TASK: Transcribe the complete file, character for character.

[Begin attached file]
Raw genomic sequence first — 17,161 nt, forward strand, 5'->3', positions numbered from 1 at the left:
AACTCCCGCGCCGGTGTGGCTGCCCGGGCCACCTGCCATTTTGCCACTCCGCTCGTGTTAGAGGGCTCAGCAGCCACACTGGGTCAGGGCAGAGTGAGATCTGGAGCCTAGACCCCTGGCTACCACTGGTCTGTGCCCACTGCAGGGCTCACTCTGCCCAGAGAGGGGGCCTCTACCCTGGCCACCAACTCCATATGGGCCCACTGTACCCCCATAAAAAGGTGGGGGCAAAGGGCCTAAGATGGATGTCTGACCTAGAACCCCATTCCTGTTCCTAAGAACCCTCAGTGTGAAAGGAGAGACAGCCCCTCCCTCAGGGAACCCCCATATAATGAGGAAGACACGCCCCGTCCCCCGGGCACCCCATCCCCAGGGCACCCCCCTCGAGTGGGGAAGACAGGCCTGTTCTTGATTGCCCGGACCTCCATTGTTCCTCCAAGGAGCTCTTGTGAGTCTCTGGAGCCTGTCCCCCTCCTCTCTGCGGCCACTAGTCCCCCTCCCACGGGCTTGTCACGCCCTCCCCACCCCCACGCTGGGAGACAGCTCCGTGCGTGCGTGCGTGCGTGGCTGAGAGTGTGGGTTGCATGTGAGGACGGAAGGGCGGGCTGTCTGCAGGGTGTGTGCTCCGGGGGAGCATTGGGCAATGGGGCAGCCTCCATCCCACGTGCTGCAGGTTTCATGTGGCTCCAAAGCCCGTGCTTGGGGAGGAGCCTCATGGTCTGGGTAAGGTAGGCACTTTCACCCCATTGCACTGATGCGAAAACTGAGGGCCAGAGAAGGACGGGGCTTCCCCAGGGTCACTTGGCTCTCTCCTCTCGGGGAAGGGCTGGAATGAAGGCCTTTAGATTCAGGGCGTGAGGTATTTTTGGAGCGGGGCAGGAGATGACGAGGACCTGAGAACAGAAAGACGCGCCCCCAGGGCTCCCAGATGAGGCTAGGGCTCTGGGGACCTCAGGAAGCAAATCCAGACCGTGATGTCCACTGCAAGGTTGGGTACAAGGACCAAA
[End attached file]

Raw genomic sequence first — 17,161 nt, forward strand, 5'->3', positions numbered from 1 at the left:
AACTCCCGCGCCGGTGTGGCTGCCCGGGCCACCTGCCATTTTGCCACTCCGCTCGTGTTAGAGGGCTCAGCAGCCACACTGGGTCAGGGCAGAGTGAGATCTGGAGCCTAGACCCCTGGCTACCACTGGTCTGTGCCCACTGCAGGGCTCACTCTGCCCAGAGAGGGGGCCTCTACCCTGGCCACCAACTCCATATGGGCCCACTGTACCCCCATAAAAAGGTGGGGGCAAAGGGCCTAAGATGGATGTCTGACCTAGAACCCCATTCCTGTTCCTAAGAACCCTCAGTGTGAAAGGAGAGACAGCCCCTCCCTCAGGGAACCCCCATATAATGAGGAAGACACGCCCCGTCCCCCGGGCACCCCATCCCCAGGGCACCCCCCTCGAGTGGGGAAGACAGGCCTGTTCTTGATTGCCCGGACCTCCATTGTTCCTCCAAGGAGCTCTTGTGAGTCTCTGGAGCCTGTCCCCCTCCTCTCTGCGGCCACTAGTCCCCCTCCCACGGGCTTGTCACGCCCTCCCCACCCCCACGCTGGGAGACAGCTCCGTGCGTGCGTGCGTGCGTGGCTGAGAGTGTGGGTTGCATGTGAGGACGGAAGGGCGGGCTGTCTGCAGGGTGTGTGCTCCGGGGGAGCATTGGGCAATGGGGCAGCCTCCATCCCACGTGCTGCAGGTTTCATGTGGCTCCAAAGCCCGTGCTTGGGGAGGAGCCTCATGGTCTGGGTAAGGTAGGCACTTTCACCCCATTGCACTGATGCGAAAACTGAGGGCCAGAGAAGGACGGGGCTTCCCCAGGGTCACTTGGCTCTCTCCTCTCGGGGAAGGGCTGGAATGAAGGCCTTTAGATTCAGGGCGTGAGGTATTTTTGGAGCGGGGCAGGAGATGACGAGGACCTGAGAACAGAAAGACGCGCCCCCAGGGCTCCCAGATGAGGCTAGGGCTCTGGGGACCTCAGGAAGCAAATCCAGACCGTGATGTCCACTGCAAGGTTGGGTACAAGGACCAAA